# Volume of the intersection of two rectangular parallelepipeds

Given two rectangular parallelepipeds in $3D$ space, how would you compute the volume of their intersection? The orientations of the two rectangular parallelepipeds are not constrained in any special way. Each parallelepiped is described by a point $P$ that is a corner of the $parallelepiped$ as well as vectors $F$, $G$, and $H$ which represent the three mutually orthogonal edges that meet at point $P$.

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A workable way would be to clip all 6 boundary faces of each box against the boundary planes of the other, which leaves you with a bunch of convex faces that form the boundary of the intersection object. The actual volume of this object can be calculated by

$$V = \frac{1}{3} \sum_{F_i \in Faces} \vec p_i \cdot \vec n_i A_i$$

in which $\vec p_i$ is a point on the face, $\vec n_i$ is the unit face normal and $A_i$ is the area of face $F_i$. Take care to keep the orientation of the faces consistent, however.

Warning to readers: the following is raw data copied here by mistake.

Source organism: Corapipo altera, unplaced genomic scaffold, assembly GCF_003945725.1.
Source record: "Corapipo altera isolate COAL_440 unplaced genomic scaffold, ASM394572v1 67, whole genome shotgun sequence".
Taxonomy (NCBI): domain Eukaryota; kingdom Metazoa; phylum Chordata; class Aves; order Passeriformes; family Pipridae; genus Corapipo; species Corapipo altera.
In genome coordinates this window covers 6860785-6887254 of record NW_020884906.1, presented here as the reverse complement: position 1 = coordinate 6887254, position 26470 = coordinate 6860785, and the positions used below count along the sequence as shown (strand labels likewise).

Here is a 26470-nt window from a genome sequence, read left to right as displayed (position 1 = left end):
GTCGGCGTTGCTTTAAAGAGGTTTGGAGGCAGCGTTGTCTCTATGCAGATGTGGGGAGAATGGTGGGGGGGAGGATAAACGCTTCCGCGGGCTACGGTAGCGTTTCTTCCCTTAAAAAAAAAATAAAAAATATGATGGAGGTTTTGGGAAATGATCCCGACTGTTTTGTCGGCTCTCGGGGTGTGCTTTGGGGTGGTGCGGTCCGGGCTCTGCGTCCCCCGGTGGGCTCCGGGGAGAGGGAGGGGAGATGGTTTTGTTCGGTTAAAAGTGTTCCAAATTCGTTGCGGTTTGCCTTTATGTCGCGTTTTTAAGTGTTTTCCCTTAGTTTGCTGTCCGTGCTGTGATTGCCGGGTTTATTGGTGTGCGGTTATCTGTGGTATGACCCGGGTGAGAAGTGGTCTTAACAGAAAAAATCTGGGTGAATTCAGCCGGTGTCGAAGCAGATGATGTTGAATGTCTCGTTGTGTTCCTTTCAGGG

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I was thinking of a few different approaches. Rectangular prisms are well-behaved, so it may be possible to do a very direct calculation using some brute force multivariable integrals. This seems... painful.

I am unconvinced that there is a general and easy way of doing this, though I should say that WLOG we can assume one prism to be in the 'normal' orientation with one vertex at the origin, and lying entirely in the positive octant (are octants numbered like 2D quadrants are?).

Unless I am mistaken, the intersection will be convex (this seems true, yes?) and a polyhedron. So it can be decomposed into tetrahedra using only the original vertices. This should work. Is it hard? I don't think so, but I haven't decomposed many polyhedra before.

These are just my thoughts on the problem, and unfortunately too long to be a comment.

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The octant you want is called the "first octant," but the rest are typically not numbered (no simple way to order them). – Isaac Jun 28 '11 at 21:36
How do you find common area of two arbitrary rectangles? – Narasimham Jun 20 '15 at 16:10

If you need to write code for that and already have code for tetrahedra intersection, you could replace each parallelepiped by 3 tetrahedra, and then sum volume of all intersections between them. (Intersection of 2 tetrahedra is in general union of $0\dots4$ tetrahedra).

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